Nov. 12 marks the 60th anniversary of the end of the International Military Tribunal for the Far East (IMTFE), commonly known as the Tokyo Trial, which in terms of judicial procedures is now widely regarded as having been fundamentally flawed and biased against the defendants.
In the end, 25 of the 28 military and civilian defendants were convicted, of whom seven were condemned to death by hanging and 16 were sentenced to life imprisonment. Two of the defendants died during the trial and one was judged mentally unfit to take the stand.
Although a majority of the justices agreed that many of the accused were guilty of a conspiracy to commit aggressive war, there are lingering doubts about whether the evidence supported such a verdict. Clearly, the 11 judges were deeply divided, and many of the guilty verdicts were decided by just one vote. Five justices issued dissenting opinions.
Controversially, Emperor Hirohito was not prosecuted or even called as a witness, despite his position under the Meiji Constitution as head of state and commander in chief of the Imperial Armed Forces. Indeed, the defendants, especially Gen. Hideki Tojo (1884-1948), prime minister from 1941-44, were coached to not implicate the Emperor, and testimony that did so was struck from the record. Tojo assumed responsibility that many critics believe was actually Hirohito’s.
In 1978, 14 of the Class-A war criminals were secretly enshrined at Yasukuni Shrine in Tokyo, joining 2.47 million members of the armed services who had died in battle since the mid-19th century. A pamphlet currently distributed at the shrine states: “There were also more than 1,000 people who were labeled war criminals and executed after having been tried by the Allies . . . We refer to these divinities as the ‘Showa Martyrs.’ ” This figure refers to the Class-B and Class-C criminals prosecuted at tribunals scattered around Asia.
To clarify, Class A involved crimes against peace and conspiracy to commit aggressive war, Class B involved conventional war crimes while Class C involved crimes against humanity.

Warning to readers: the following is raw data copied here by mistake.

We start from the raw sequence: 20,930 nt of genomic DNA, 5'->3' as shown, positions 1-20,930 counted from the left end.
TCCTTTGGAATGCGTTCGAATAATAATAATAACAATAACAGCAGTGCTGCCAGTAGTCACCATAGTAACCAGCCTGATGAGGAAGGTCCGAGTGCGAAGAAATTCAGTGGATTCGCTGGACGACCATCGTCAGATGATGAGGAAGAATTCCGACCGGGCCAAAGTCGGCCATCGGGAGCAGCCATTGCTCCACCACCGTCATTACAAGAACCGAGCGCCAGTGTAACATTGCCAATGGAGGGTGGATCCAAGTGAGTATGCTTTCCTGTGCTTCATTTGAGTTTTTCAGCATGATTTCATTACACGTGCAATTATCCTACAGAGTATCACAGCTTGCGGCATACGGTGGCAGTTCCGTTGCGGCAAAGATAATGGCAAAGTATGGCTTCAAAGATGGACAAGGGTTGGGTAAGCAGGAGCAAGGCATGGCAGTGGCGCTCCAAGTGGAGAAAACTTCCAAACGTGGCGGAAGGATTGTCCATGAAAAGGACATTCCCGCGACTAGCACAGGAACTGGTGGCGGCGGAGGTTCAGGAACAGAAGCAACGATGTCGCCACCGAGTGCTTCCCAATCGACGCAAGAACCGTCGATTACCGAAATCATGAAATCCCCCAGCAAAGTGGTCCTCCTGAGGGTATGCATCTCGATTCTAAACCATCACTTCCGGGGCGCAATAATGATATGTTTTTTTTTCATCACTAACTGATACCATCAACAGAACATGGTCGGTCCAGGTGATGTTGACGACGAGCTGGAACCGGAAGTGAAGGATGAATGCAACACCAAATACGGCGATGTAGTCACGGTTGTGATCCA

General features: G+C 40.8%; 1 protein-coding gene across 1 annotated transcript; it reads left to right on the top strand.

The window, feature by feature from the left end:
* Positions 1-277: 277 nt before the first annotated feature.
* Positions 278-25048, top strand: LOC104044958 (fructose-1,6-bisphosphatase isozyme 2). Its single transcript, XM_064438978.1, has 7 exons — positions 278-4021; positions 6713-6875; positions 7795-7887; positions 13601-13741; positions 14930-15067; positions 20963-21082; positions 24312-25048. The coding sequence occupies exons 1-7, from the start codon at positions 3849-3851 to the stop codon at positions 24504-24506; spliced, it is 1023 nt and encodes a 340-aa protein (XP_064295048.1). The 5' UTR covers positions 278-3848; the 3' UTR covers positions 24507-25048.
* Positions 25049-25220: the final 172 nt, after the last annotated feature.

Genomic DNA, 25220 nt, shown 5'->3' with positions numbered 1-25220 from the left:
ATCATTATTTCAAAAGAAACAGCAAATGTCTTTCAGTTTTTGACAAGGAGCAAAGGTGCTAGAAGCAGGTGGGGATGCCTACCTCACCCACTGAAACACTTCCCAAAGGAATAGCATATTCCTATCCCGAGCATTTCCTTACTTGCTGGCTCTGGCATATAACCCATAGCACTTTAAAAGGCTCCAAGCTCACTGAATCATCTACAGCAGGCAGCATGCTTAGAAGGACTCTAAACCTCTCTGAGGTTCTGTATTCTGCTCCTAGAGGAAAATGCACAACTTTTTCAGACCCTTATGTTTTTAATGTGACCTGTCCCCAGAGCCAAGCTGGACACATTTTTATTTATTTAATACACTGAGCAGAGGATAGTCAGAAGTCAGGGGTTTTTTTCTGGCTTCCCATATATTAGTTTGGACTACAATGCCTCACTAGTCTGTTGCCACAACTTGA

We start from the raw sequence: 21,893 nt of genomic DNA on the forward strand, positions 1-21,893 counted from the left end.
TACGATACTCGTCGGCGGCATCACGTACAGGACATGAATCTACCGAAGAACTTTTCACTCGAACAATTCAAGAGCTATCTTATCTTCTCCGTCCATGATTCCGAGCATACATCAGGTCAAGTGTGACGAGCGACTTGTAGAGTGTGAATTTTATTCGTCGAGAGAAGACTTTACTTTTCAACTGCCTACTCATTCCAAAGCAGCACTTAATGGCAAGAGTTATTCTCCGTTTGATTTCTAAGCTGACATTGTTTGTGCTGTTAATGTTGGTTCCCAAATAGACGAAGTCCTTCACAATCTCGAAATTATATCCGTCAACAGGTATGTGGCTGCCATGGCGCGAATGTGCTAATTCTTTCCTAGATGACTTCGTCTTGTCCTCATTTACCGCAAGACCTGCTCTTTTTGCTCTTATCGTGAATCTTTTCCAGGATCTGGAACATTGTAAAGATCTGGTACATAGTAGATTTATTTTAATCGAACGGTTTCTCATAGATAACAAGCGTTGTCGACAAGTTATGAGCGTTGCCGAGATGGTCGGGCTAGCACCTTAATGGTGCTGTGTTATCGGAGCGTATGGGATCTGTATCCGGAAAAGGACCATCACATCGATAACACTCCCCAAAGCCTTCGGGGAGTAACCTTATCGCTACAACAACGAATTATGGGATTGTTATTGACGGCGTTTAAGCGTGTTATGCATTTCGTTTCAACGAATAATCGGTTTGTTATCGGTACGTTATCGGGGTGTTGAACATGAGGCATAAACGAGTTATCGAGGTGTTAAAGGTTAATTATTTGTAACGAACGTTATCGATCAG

The Tokyo Trial did produce a wealth of information about the excesses and crimes committed by the Imperial Armed Forces. For many Japanese, news coverage of the proceedings was the first time that they confronted the grim realities of a war they had been taught was a noble mission to liberate Asians from the yoke of Western imperialism. The war in China, the center of hostilities, was vividly and accurately depicted as a war of aggression involving horrific atrocities, most notably the Rape of Nanking in December-January, 1937-38.
At the time, Japanese newspaper editorials endorsed the proceedings, reflecting widespread public anger about the suffering the political and military leadership had inflicted on Japan.
Certainly the Allies were seeking vengeance, but so too were many Japanese, who blamed their leaders for their devastated cities and lives. Those aware of the justice meted out by Japan in its colonies and occupied territories knew that the Tokyo Trial was hardly the gravest travesty of justice, and many Japanese wanted their leaders held accountable.
Now, however, the “Tokyo Trial view of history” is criticized by some Japanese conservatives for asserting a masochistic narrative that fails to nurture pride in nation.
The Dr. Feelgoods of Japanese history are trying to assert a vindicating and valorizing narrative of the 1931-45 conflict, emphasizing the noble goal of Pan Asian liberation and the defensive nature of Japan’s struggle. Indeed, Gen. Toshio Tamogami, ex-Chief of the Air Self-Defense Force, wrote an essay published on Oct. 31 and titled “Was Japan an Aggressor Nation?” that challenged the government’s position accepting war responsibility and suggesting disingenuously that other Asian nations respect Japan for its efforts; he was sacked ignominiously within 72 hours.
Emphasizing “victors’ justice” and Japan’s victimization at the IMTFE fits in with this exonerating narrative.
Conservative historians frequently invoke the dissenting opinion written by Radhabinod Pal, the Indian justice on the Tokyo Trial bench, to justify Japan’s wartime actions and establish its innocence.
They cite Pal — who emphasized the flawed judicial procedures, the court’s lack of standing in international law and the colonial context of the conflict. Pal also criticized the failure of the Tokyo Trial to judge the war crimes committed by the Allies, especially the atomic bombings.
Pal’s standing in Japan is such that, in 2005, Toshiaki Nambu, the Chief Priest at Yasukuni Shrine, had a monument erected in his honor in front of the Yushukan war museum there.
However, it is incorrect to assert that Pal exonerated the Imperial Armed Forces from committing atrocities, including Nanking. Pal clearly acknowledged that they committed horrific acts, but questioned the legitimacy of the IMTFE to try these cases.
Pal wrote, “The evidence is still overwhelming that atrocities were perpetrated by the members of the Japanese armed forces against the civilian population of some of the territories occupied by them as also against the prisoners of war.”
The U.S.-led prosecution at the Tokyo Trial was supposed to determine war responsibility, but has left an ironic legacy, having paved the way toward an International Criminal Court that the United States refuses to join and acknowledge, while providing conservatives in Japan with a useful symbol exemplifying Japan’s supposed victimization.